Opposing Grassley's amendments were Sens. Patrick Leahy, D-Vt., Mazie Hirono, D-Hawaii, and Mike Lee, R-UT.

The amended bill passed by a vote of 13 to 5. All 10 Dems on the committee voted for the amended bill, as did Republican Sens. Ted Cruz of Texas, Jeff Flake of Arizona and Mike Lee.

If the majority of Committee Republicans weren't going to vote for the bill in the first place, why did so many Democrats vote for Grassley's amendments? Why did Durbin amend his own bill? Unless some of the Dems threatened to vote against the bill without amendments, the Dems had enough votes to pass the bill as introduced with no Republican support and no amendments. So long as Mike Lee, a co-sponsor of the Manager's Amendment voted for it, wouldn't it still be "bipartisan?"

Hopefully, the full Senate will strike Grassley's amendments. Penalties for sex offenders are already sky high, and while most sex offenses and domestic violence offenses are prosecuted in state court, offenses occurring on Indian reservations are charged in federal court, which means the increased punishment is more likely to target minorities, something the reforms were intended to reduce.

I don't have much confidence the full Senate will strike Grassley's amendments. There are more, not less, obstructionist, backwards-thinking Republicans in the Senate as a whole than on the Judiciary committee.

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  • Display: Sort:
    Thank you, Jeralyn (5.00 / 1) (#1)
    by Peter G on Fri Jan 31, 2014 at 09:14:54 AM EST
    for telling the truth about this disappointing (yet so typical) sell-out, and doing so very clearly. What are the chances that it was the DOJ and not the Republicans who really got Leahy to cave for basically nothing?

    "What are the chances......?" (5.00 / 1) (#8)
    by NYShooter on Fri Jan 31, 2014 at 08:08:10 PM EST
    Hmmm, let me consult the archives:

    Ahh, There it is: Pogo...."We have met the enemy, and....."


    Yes, to all three (5.00 / 2) (#6)
    by Peter G on Fri Jan 31, 2014 at 03:53:23 PM EST
    Not that you are seriously asking for a response.

    When did these become federal crimes? (none / 0) (#7)
    by Mr Natural on Fri Jan 31, 2014 at 07:45:27 PM EST
    Many sex offenses, particularly those targeting (none / 0) (#14)
    by Peter G on Sat Feb 01, 2014 at 11:22:23 AM EST
    minors, were made federal crimes -- when they involve crossing state or international borders, using the facilities of interstate commerce, and other federal jurisdictional "hooks" -- were made crimes in the so-called "PROTECT Act" in 2003. Many criminal defense lawyers (and judges) consider the sentencing provisions of the PROTECT Act already to be unduly inflexible and harsh. There were a few, but not many, federal offenses of that nature previously. Of course, the notorious Mann Act has been on the books, in one form or another, since 1910.  As for domestic violence offenses having an interstate or international character, the Violence Against Women Act, a Joe Biden baby, was passed in 1994, and renewed periodically since, most recently in 2012. VAWA's initial constitutional overreach (in terms of federal vs. state power) was cut back by the Supreme Court in the Morrison case in 2000.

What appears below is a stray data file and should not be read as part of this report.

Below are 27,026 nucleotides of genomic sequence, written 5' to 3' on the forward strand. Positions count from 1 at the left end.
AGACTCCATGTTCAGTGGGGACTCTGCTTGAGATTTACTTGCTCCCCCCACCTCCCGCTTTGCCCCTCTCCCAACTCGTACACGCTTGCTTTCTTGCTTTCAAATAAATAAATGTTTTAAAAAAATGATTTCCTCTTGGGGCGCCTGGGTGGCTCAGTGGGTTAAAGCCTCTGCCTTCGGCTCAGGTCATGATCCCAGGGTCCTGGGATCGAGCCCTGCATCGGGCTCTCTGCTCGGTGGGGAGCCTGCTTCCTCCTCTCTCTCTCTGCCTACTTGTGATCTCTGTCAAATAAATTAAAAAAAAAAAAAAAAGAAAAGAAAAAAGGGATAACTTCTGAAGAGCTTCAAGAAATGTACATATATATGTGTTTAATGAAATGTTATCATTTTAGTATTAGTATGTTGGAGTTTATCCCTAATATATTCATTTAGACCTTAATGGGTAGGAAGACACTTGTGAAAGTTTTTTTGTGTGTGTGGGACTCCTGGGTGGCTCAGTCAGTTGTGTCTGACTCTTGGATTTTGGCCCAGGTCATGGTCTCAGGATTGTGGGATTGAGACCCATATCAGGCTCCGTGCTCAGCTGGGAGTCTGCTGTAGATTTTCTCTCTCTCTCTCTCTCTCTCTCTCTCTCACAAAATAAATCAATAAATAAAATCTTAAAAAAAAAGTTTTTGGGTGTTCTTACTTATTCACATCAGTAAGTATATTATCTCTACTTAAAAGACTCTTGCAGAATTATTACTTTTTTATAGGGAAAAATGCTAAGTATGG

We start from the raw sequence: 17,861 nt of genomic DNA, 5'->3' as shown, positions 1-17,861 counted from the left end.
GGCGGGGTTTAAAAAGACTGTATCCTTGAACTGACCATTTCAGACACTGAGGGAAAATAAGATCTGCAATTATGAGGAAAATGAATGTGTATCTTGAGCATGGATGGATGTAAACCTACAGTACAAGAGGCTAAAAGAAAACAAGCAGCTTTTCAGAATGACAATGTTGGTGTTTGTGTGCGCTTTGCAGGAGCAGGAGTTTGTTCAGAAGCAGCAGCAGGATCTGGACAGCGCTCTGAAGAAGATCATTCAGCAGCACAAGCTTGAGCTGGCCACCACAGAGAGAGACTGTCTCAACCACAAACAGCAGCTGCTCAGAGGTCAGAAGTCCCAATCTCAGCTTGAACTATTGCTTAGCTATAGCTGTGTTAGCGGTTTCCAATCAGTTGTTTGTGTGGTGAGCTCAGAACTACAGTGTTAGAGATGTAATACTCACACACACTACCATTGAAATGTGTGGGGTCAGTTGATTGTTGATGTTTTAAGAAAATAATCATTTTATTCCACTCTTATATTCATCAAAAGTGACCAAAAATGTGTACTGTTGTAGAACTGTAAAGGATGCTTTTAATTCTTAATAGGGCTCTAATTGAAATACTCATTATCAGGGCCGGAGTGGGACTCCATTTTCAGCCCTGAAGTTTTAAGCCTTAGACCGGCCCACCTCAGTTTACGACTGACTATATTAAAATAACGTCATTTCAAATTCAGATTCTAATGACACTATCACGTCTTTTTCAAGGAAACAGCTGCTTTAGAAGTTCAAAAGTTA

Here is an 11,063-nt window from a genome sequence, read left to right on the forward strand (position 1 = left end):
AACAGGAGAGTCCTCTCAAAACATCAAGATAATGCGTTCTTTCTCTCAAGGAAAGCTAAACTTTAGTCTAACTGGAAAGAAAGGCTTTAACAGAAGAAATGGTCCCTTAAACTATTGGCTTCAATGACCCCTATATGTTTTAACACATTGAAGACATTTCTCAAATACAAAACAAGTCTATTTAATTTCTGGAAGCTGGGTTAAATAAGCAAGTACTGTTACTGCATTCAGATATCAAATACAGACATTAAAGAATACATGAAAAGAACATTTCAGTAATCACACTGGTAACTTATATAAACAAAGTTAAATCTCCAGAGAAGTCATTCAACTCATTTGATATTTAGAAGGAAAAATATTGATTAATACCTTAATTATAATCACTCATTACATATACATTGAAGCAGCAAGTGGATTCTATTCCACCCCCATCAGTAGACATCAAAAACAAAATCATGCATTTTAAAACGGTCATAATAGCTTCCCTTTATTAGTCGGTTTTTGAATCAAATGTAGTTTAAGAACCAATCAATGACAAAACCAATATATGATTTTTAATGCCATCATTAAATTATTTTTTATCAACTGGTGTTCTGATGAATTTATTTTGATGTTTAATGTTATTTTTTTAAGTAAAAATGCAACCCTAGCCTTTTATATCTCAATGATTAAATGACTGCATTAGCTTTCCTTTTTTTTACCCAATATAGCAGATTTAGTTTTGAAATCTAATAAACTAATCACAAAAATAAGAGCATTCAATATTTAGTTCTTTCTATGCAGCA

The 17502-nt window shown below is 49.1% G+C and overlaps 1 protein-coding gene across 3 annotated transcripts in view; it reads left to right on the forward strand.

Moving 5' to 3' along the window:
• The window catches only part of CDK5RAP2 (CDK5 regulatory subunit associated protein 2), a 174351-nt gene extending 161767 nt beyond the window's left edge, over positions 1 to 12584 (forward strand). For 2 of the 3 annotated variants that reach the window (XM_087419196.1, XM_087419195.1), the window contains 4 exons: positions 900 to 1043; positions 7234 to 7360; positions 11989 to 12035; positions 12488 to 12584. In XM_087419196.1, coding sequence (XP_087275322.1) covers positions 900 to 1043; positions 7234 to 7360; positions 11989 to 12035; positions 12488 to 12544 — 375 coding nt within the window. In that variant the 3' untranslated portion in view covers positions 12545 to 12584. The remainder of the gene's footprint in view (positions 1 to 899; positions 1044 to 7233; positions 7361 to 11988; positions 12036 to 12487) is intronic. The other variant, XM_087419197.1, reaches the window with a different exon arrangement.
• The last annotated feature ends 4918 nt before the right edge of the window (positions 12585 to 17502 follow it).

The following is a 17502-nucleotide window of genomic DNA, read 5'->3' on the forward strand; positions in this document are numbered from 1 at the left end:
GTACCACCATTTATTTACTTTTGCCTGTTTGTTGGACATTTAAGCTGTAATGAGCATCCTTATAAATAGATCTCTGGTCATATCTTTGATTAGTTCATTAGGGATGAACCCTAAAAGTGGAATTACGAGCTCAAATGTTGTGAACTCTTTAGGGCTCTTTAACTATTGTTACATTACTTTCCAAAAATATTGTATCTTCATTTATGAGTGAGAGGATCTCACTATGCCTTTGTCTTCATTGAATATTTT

Yup, that's the answer to everything.... (5.00 / 2) (#9)
    by NYShooter on Fri Jan 31, 2014 at 08:14:09 PM EST
    More, harsher penalties.

    Of course, you can be a real Brave heart when you're in a position to exempt yourself from draconian laws meant strictly for the "little people."

    Democrats control the Senate (none / 0) (#2)
    by Mikado Cat on Fri Jan 31, 2014 at 11:26:41 AM EST
    Nothing can come out of the senate without the approval of the Democrats, no way to blame this on the GOP regardless of how it is initiated.

    I Guess You Skipped... (none / 0) (#3)
    by ScottW714 on Fri Jan 31, 2014 at 11:49:36 AM EST
    ...7th grade civics class a whole lot.

    So the amendments introduced by R's are not R's fault at all, it's the D's fault R's introduced  amendments because... drum roll, they voted on them.

    Better to keep Congress gridlocked that take what you can get, that pretty much describes the House these days.


    Apparently, Mikado's mission is to remind (5.00 / 1) (#4)
    by Anne on Fri Jan 31, 2014 at 12:54:08 PM EST
    everyone that nothing bad that happens is the fault of Republicans.

    Never mind the raft of criticism Jeralyn gave the Democrats for how they handled the whole thing, right?


    Not to worry. One (none / 0) (#10)
    by Wile ECoyote on Sat Feb 01, 2014 at 05:45:34 AM EST
    of the main reasons I come to this site is to read how bad the republicans are.  That and the humor from the sack cloth and ashes brigade.  

    Really? (none / 0) (#11)
    by Yman on Sat Feb 01, 2014 at 07:58:50 AM EST
    That and the humor from the sack cloth and ashes brigade.

    Do you have any idea what that expression means?  Because there's no "sackcloth and ashes brigade" here.


    yup (none / 0) (#12)
    by Wile ECoyote on Sat Feb 01, 2014 at 09:48:45 AM EST
    So then it should be very easy ... (none / 0) (#13)
    by Yman on Sat Feb 01, 2014 at 09:54:52 AM EST
    ... for you to cite some examples to back up your claim.

    (sound of me not holding my breath).


    That Reply Might As Well... (none / 0) (#15)
    by ScottW714 on Mon Feb 03, 2014 at 04:44:46 PM EST
    ...been in Chinese, cause if there is one thing all republican her have in common, they hate backing up claims.

    I don't (none / 0) (#16)
    by Mikado Cat on Mon Feb 03, 2014 at 08:29:23 PM EST
    think 7th grade has civics.

    Dem's control the senate, if you don't understand what that means, I am not the one that failed civics.

    Also I don't absolve GOP, just point out that most of the blame for any sausage that comes out of the senate has to lie with the party turning the crank.